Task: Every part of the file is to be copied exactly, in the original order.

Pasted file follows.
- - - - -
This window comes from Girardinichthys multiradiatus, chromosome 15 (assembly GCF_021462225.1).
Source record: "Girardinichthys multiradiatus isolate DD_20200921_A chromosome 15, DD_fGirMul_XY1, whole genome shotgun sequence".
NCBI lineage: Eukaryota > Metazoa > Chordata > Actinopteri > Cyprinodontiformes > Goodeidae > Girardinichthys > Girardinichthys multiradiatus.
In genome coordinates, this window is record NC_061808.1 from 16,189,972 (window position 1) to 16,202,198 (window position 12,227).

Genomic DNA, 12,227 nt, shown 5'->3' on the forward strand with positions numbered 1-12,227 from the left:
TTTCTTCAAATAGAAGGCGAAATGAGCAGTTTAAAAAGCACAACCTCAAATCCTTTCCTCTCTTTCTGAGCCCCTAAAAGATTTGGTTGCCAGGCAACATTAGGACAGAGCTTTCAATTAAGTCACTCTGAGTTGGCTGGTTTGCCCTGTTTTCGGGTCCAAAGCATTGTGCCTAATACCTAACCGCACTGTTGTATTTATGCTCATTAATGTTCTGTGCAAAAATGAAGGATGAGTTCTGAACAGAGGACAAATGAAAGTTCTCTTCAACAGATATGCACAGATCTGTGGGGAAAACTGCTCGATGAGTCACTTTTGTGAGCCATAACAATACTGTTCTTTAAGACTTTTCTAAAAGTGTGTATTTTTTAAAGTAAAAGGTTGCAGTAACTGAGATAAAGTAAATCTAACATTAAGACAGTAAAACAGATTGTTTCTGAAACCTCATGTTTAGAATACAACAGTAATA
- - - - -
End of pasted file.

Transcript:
This window comes from Girardinichthys multiradiatus, chromosome 15 (assembly GCF_021462225.1).
Source record: "Girardinichthys multiradiatus isolate DD_20200921_A chromosome 15, DD_fGirMul_XY1, whole genome shotgun sequence".
NCBI lineage: Eukaryota > Metazoa > Chordata > Actinopteri > Cyprinodontiformes > Goodeidae > Girardinichthys > Girardinichthys multiradiatus.
In genome coordinates, this window is record NC_061808.1 from 16,189,972 (window position 1) to 16,202,198 (window position 12,227).

Genomic DNA, 12,227 nt, shown 5'->3' on the forward strand with positions numbered 1-12,227 from the left:
TTTCTTCAAATAGAAGGCGAAATGAGCAGTTTAAAAAGCACAACCTCAAATCCTTTCCTCTCTTTCTGAGCCCCTAAAAGATTTGGTTGCCAGGCAACATTAGGACAGAGCTTTCAATTAAGTCACTCTGAGTTGGCTGGTTTGCCCTGTTTTCGGGTCCAAAGCATTGTGCCTAATACCTAACCGCACTGTTGTATTTATGCTCATTAATGTTCTGTGCAAAAATGAAGGATGAGTTCTGAACAGAGGACAAATGAAAGTTCTCTTCAACAGATATGCACAGATCTGTGGGGAAAACTGCTCGATGAGTCACTTTTGTGAGCCATAACAATACTGTTCTTTAAGACTTTTCTAAAAGTGTGTATTTTTTAAAGTAAAAGGTTGCAGTAACTGAGATAAAGTAAATCTAACATTAAGACAGTAAAACAGATTGTTTCTGAAACCTCATGTTTAGAATACAACAGTAATA